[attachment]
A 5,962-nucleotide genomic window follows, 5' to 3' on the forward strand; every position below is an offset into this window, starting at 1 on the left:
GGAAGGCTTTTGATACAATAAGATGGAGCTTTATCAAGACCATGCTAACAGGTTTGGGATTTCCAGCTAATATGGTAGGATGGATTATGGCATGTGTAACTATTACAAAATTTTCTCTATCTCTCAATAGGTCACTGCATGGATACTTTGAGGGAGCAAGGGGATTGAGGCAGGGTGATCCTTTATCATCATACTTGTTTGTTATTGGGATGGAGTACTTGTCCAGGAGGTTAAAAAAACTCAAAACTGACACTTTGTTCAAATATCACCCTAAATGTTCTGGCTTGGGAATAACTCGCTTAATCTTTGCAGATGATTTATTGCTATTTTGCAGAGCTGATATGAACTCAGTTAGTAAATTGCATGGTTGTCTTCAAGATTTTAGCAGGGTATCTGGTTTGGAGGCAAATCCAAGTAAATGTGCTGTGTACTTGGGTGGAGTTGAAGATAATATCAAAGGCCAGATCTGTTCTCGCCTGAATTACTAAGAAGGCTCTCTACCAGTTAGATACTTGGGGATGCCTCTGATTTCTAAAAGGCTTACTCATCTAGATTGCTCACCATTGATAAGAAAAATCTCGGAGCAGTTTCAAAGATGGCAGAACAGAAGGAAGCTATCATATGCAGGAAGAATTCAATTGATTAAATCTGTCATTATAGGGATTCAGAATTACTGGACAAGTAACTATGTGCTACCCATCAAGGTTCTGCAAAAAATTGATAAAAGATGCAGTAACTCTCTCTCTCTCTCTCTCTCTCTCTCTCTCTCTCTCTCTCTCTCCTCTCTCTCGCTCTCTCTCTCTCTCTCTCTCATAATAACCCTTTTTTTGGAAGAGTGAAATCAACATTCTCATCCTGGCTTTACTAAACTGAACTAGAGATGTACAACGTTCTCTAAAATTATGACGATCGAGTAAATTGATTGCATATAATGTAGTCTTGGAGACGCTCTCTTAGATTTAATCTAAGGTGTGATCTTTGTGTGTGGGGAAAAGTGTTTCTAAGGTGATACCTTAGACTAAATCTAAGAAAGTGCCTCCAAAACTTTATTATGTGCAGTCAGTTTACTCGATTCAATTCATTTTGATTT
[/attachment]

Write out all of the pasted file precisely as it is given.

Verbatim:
A 5,962-nucleotide genomic window follows, 5' to 3' on the forward strand; every position below is an offset into this window, starting at 1 on the left:
GGAAGGCTTTTGATACAATAAGATGGAGCTTTATCAAGACCATGCTAACAGGTTTGGGATTTCCAGCTAATATGGTAGGATGGATTATGGCATGTGTAACTATTACAAAATTTTCTCTATCTCTCAATAGGTCACTGCATGGATACTTTGAGGGAGCAAGGGGATTGAGGCAGGGTGATCCTTTATCATCATACTTGTTTGTTATTGGGATGGAGTACTTGTCCAGGAGGTTAAAAAAACTCAAAACTGACACTTTGTTCAAATATCACCCTAAATGTTCTGGCTTGGGAATAACTCGCTTAATCTTTGCAGATGATTTATTGCTATTTTGCAGAGCTGATATGAACTCAGTTAGTAAATTGCATGGTTGTCTTCAAGATTTTAGCAGGGTATCTGGTTTGGAGGCAAATCCAAGTAAATGTGCTGTGTACTTGGGTGGAGTTGAAGATAATATCAAAGGCCAGATCTGTTCTCGCCTGAATTACTAAGAAGGCTCTCTACCAGTTAGATACTTGGGGATGCCTCTGATTTCTAAAAGGCTTACTCATCTAGATTGCTCACCATTGATAAGAAAAATCTCGGAGCAGTTTCAAAGATGGCAGAACAGAAGGAAGCTATCATATGCAGGAAGAATTCAATTGATTAAATCTGTCATTATAGGGATTCAGAATTACTGGACAAGTAACTATGTGCTACCCATCAAGGTTCTGCAAAAAATTGATAAAAGATGCAGTAACTCTCTCTCTCTCTCTCTCTCTCTCTCTCTCTCTCTCTCTCTCTCCTCTCTCTCGCTCTCTCTCTCTCTCTCTCTCATAATAACCCTTTTTTTGGAAGAGTGAAATCAACATTCTCATCCTGGCTTTACTAAACTGAACTAGAGATGTACAACGTTCTCTAAAATTATGACGATCGAGTAAATTGATTGCATATAATGTAGTCTTGGAGACGCTCTCTTAGATTTAATCTAAGGTGTGATCTTTGTGTGTGGGGAAAAGTGTTTCTAAGGTGATACCTTAGACTAAATCTAAGAAAGTGCCTCCAAAACTTTATTATGTGCAGTCAGTTTACTCGATTCAATTCATTTTGATTT